This year's German Protestant Church Assembly will highlight the importance of trust in polarized times. Prominent politicians are expected to attend the summit, but the Alternative for Germany party was not invited.
Ralf Greth is a Protestant minister in Dortmund, a city that many abroad will mainly know for its Bundesliga football team, Borussia. This year, Dortmund is hosting the 37th German Protestant Church Assembly, which began Wednesday. "Our congregation is small, but many here are really interested in the summit," Greth told DW. "Everyone's excited." He said members of his congregation were putting up visitors in their own homes and others were helping out as volunteers in communal homes, gyms and schools, where some guests will be sleeping.
More than 100,000 visitors are expected to flock to Dortmund and the wider Ruhr region from Wednesday through Sunday. The German Protestant Church Assembly was launched in 1949 and is held biannually in odd years. The five-day summits tend to attract large numbers of people, making the events far larger than the German Catholic Congresses, which are held every other even year. And they are of greater societal relevance, too. The German Protestant Church Assembly has in the past repeatedly called for political and social change, for instance when attendees of the 1981 Hamburg summit came out in support of the Cold War peace movement. Summits held before the year 2000 urged government to scrap the debt of impoverished countries.
The summits are always highly political. But they are also fun and feature tons of music. And this year's Dortmund summit will be no exception. After all, these summits are renowned for their large church services, accompanied by brass bands. They are also known for public exegeses of Bible verses — at times by celebrities.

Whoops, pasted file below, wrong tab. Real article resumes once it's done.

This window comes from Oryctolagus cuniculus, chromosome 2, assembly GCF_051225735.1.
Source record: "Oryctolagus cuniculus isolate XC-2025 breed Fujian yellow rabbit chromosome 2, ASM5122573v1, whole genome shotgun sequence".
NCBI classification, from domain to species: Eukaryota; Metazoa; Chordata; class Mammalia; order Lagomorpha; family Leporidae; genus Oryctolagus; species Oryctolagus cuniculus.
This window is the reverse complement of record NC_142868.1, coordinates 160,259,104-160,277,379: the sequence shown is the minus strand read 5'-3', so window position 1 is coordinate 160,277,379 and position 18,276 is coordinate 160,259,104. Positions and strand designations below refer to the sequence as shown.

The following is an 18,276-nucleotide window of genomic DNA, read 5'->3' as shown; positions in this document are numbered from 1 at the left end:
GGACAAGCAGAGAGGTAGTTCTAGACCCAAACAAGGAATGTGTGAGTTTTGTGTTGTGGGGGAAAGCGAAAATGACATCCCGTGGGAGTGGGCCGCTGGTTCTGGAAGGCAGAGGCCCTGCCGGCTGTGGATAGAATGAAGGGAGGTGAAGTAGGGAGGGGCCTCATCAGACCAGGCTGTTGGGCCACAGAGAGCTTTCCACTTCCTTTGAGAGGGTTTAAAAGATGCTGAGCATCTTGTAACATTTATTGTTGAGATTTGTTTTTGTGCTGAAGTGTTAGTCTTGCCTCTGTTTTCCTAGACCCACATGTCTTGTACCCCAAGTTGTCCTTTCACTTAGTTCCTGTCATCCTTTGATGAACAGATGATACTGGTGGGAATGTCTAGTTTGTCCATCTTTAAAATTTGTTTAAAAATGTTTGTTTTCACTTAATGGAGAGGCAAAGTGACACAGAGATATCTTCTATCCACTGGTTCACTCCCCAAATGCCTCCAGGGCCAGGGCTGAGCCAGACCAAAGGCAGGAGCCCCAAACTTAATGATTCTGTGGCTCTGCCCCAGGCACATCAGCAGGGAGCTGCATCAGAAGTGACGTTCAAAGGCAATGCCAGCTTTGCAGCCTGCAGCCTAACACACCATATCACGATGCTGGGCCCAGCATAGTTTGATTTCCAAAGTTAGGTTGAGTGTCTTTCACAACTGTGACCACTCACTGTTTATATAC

This year, visitors will be able to partake in an ecumenical dinner inside a former coal mine and attend a Disney-themed church service. They will also be able to wander along a pilgrimage route and explore Greth's historical church. Ice skating and singing spiritual songs are also options. But, above all, the summit boasts hundreds of discussion events, in which serious issues will be debated.
'A rare thing'
The theme of this year's Protestant extravaganza is "trust." Greth said that was what held society together. It is needed in church, in our families, at work. "But trust has become a rare thing, and that has a strong impact on our lives," Greth said.
Seventy-year-old Hans Leyendecker, who serves as the summit's president, said: "There are many things that are like acid, slowly eating away at our trust and undermining societal cohesion." That's why, he said, this year's get-together is about highlighting the importance of national and international solidarity.
Greth said the summit would take a stand on the issues of climate change and nationalism. The Protestant Church is already doing its part to protect the environment, he said. But, in light of Germany's increasingly polarized society, he would also like to see the summit take a stand against racism and xenophobia. "We will have to make clear again and again that this is the wrong path," he said. "We need trust so that we can live together in Europe — indeed on this entire planet — instead of isolating ourselves," he added. Otherwise, Greth said, humanity will not survive.
The summit's most important event will see the chairman of the board of the Protestant Church in Germany, Heinrich Bedford-Strohm, discuss the challenges of climate change with the prominent Fridays for Future activist Luisa-Marie Neubauer and others.
AfD not invited
A number of high-ranking German politicians are in Dortmund, too. President Frank-Walter Steinmeier and three of his predecessors are attending, as are a number of ministers and heads of federal governments. On Saturday, German Chancellor Angela Merkel will discuss the role of trust in international affairs with Ellen Johnson Sirleaf, who is an economist and the former president of Liberia.
Though so many important people will be in attendance, it comes as little surprise that media outlets have largely focused on and debated why members of the nationalist Alternative for Germany (AfD) party have not been invited to the summit. The party line is that AfD members felt ostracized by the church. But Leyendecker, the summit's president, said the party should not be allowed to portray itself as a victim. He added that the assembly never invites politicians to represent their parties — "not even from the Christian Democratic Union or the Social Democratic Party." Instead, he said, calling out the party's Bundestag co-leaders Alexander Gauland and Alice Weidel, "we invite individuals who have something meaningful to contribute, but Mr. Gauland, Mrs. Weidel and all those people have nothing important to say."
So, instead, the AfD members will have to content themselves with a little booth in central Dortmund. They will officially not be part of the city's five-day Protestant Church Assembly.